The Home for the Aged and Infirm Colored People of California was established on September 26, 1892. African American club ladies formed the Old People's Home Association in 1892 to build the institution, the first institution to provide care and housing to elderly African Americans in California. Five years later the Association had 100 members and a three story house for the facility, which was located at 5245 Underwood Avenue, Oakland, California.
The ladies who started the organization were Elenora Amos, Mary E. A. Cole, Mary Goodman, Mary J. Humphrey, Rosa H. Lockett, Ann S. Purnell, Harriet E. Smith, Areminto T. Stanford, Mary C. Washington, Ellen Whiting, and Anna Williams. Their mission was to “sustain a home for the aged and infirm who may be from any cause, incapacitated from taking care of themselves, and such others as the Board of Directors or trustees may think entitled to its benefits.”
Carrie Judd Montgomery and George Montgomery donated the plot of land on their Beulah Heights property to the Association in 1895. Several of the original founders served on the Board of Directors during the entire time that the Home was in operation.
"In the immediate vicinity of the new home in the Home of Rest, the orphans' home and a religious training-scnool, and not far away the Beulah Rescue Home, for all of which undertakings the Montgomerys have given the land, and to which they freely contribute." 4
The land was donated with stipulation that if the home ever stopped being used for its original purpose, or if they ever sold "intoxicating liquors", the property would revert to the Montgomerys. 4
Five years after the establishment of the Association, a 16 room home was built on Underwood Avenue in Beulah Heights, beginning in August, 1897. This location is today the Mills College campus. Construction of the Home was paid for by $4,000 raised by the Association, in addition to the Montgomery's land donation. In 1905, an 8 room annex was added which allowed the Home to accommodate up to a total of 19 residents.
Residents were charged a $500 lifetime membership fee, and they were banned from using alcohol or opiates. Separate living quarters were maintained for the male and female residents.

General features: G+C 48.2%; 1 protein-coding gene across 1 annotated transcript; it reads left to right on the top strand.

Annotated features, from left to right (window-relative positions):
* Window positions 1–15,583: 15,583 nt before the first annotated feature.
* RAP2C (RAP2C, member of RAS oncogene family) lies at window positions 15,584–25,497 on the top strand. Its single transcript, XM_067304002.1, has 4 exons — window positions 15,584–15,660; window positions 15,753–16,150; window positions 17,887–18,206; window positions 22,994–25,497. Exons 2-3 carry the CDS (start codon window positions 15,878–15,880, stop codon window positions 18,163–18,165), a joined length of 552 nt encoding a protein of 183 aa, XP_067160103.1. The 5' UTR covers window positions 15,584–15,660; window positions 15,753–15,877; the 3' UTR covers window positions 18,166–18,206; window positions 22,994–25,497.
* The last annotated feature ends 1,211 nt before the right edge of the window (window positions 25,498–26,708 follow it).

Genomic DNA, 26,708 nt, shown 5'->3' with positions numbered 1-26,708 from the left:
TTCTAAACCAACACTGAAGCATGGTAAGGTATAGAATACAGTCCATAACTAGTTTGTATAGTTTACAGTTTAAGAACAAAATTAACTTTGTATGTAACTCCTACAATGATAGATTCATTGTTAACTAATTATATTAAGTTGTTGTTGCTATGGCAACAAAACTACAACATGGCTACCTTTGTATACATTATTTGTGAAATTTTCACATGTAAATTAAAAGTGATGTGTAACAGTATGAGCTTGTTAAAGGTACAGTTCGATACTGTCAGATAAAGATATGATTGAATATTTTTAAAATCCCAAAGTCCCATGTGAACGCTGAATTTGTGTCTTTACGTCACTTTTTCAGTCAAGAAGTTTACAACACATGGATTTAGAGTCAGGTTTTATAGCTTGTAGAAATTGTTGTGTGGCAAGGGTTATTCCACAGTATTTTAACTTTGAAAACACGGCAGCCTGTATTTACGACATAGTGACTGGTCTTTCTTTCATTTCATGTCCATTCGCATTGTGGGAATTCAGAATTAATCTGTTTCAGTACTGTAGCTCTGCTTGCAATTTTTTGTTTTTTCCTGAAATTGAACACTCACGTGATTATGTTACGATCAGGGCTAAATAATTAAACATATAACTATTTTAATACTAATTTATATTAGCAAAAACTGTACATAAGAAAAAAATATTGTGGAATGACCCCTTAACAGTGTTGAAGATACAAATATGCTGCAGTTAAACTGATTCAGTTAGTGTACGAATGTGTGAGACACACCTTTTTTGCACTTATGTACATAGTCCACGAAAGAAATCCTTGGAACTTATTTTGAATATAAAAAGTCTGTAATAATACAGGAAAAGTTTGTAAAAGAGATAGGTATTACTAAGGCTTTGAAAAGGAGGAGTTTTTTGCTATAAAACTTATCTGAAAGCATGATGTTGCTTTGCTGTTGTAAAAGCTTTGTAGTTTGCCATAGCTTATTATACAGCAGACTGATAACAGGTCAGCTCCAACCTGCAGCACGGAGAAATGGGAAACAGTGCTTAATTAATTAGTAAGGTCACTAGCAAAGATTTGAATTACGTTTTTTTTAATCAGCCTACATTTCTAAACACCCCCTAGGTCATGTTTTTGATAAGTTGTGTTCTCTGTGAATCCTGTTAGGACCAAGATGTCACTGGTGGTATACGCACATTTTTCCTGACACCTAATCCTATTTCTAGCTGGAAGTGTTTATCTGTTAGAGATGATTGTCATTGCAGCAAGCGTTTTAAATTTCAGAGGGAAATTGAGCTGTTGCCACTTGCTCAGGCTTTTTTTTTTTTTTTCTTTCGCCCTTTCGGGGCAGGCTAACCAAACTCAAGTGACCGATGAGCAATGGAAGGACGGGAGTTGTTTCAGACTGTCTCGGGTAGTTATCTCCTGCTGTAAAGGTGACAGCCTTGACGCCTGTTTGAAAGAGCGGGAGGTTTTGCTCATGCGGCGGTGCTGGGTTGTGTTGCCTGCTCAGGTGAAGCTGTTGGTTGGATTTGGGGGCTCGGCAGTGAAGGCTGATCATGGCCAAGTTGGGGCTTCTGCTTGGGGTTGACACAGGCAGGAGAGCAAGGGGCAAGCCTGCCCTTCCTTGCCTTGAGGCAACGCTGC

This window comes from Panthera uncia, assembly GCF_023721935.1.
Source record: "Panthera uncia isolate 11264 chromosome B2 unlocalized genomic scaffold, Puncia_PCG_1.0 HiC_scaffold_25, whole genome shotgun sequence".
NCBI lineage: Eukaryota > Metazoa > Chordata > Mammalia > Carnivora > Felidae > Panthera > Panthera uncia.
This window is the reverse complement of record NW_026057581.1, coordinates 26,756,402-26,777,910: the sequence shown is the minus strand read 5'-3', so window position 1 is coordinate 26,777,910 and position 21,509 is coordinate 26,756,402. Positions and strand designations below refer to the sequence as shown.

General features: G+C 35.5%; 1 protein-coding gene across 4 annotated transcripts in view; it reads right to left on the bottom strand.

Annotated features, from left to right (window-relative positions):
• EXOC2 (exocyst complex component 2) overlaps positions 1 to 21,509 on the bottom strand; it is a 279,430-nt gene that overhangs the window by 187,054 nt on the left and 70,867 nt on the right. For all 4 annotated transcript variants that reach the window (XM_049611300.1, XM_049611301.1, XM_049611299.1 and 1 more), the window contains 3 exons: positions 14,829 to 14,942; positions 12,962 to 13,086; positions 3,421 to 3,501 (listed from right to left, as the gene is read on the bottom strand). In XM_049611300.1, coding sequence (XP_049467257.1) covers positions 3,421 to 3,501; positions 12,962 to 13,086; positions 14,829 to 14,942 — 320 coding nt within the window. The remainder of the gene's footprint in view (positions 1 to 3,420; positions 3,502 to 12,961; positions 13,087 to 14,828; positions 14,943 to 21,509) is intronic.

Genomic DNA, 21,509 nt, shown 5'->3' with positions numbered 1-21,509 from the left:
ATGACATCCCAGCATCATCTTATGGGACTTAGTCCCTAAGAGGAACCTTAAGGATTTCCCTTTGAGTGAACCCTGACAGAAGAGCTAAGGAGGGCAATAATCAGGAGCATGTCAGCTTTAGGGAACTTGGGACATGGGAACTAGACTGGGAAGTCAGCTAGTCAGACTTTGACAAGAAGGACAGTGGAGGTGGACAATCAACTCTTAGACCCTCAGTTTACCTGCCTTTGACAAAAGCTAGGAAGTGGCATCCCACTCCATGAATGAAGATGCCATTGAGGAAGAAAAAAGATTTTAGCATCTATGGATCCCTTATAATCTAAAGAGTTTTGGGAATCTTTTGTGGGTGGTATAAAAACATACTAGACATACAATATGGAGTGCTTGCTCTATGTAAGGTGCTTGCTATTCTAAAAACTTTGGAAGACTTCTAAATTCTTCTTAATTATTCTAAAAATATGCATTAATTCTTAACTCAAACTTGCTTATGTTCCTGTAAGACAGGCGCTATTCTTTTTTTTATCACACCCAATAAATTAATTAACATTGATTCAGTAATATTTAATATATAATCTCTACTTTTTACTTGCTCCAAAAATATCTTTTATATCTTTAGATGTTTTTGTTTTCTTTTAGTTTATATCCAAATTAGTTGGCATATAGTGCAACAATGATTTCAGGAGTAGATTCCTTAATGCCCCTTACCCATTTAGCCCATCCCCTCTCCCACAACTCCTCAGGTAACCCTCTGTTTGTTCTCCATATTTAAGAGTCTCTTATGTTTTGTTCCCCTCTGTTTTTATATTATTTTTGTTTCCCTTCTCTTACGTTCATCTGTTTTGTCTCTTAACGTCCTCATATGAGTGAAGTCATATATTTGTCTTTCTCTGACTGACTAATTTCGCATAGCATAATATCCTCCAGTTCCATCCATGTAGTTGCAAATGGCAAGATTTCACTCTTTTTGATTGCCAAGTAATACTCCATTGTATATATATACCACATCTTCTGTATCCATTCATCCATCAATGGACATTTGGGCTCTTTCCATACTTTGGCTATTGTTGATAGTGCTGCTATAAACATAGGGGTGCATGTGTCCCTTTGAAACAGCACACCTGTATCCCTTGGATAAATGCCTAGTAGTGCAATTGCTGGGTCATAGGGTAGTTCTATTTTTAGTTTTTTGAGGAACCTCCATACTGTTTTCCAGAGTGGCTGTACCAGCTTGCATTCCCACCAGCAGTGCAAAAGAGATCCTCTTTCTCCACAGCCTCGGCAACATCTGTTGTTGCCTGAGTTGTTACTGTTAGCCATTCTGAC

The first resident of the Home was Alvin A. Coffey, an early California pioneer.
For many years the Home was sustained through regular private donations, as well as the lifetime fee paid by the residents, but with the onset of the Great Depression, donations rapidly declined. The Home was forced to close in December 1938 when continued operation became infeasible due to the impact of rising costs, the Depression and increased housing options afforded by the Social Security Act of 1935 which provided a stipend for the elderly.
The Board attempted to relocate the Home to West Oakland, believing it might be more successful in the midst of a strong Black community. These efforts failed, and the organization was liquidated. The original building and site was sold to Mills College for $13,000 on June 15, 1938, and the building was torn down in January, 1939. The former site is now part of the Mills College campus.
Harriet Davis, a black woman who helped free a number of slaves, was the first matron on the Home and was also a member of the Board of Directors for the Home.
Julia A. Shorey, wife of William T. Shorey, was President of the Board of Directors c. 1901-1911. 1, 2
Links and References
- Five Views: An Ethnic Historic Site Survey for California
- Under Siege: Construction and Care at the Fannie Wall Children's Home and Day Nursery Marta Gutman, Ph.D.
- Carrie Judd Montgomery: A Passion for Healing and the Fullness of the Spirit Jennifer A. Miskov
- Black Towns California, Beulah, SoulOfAmerica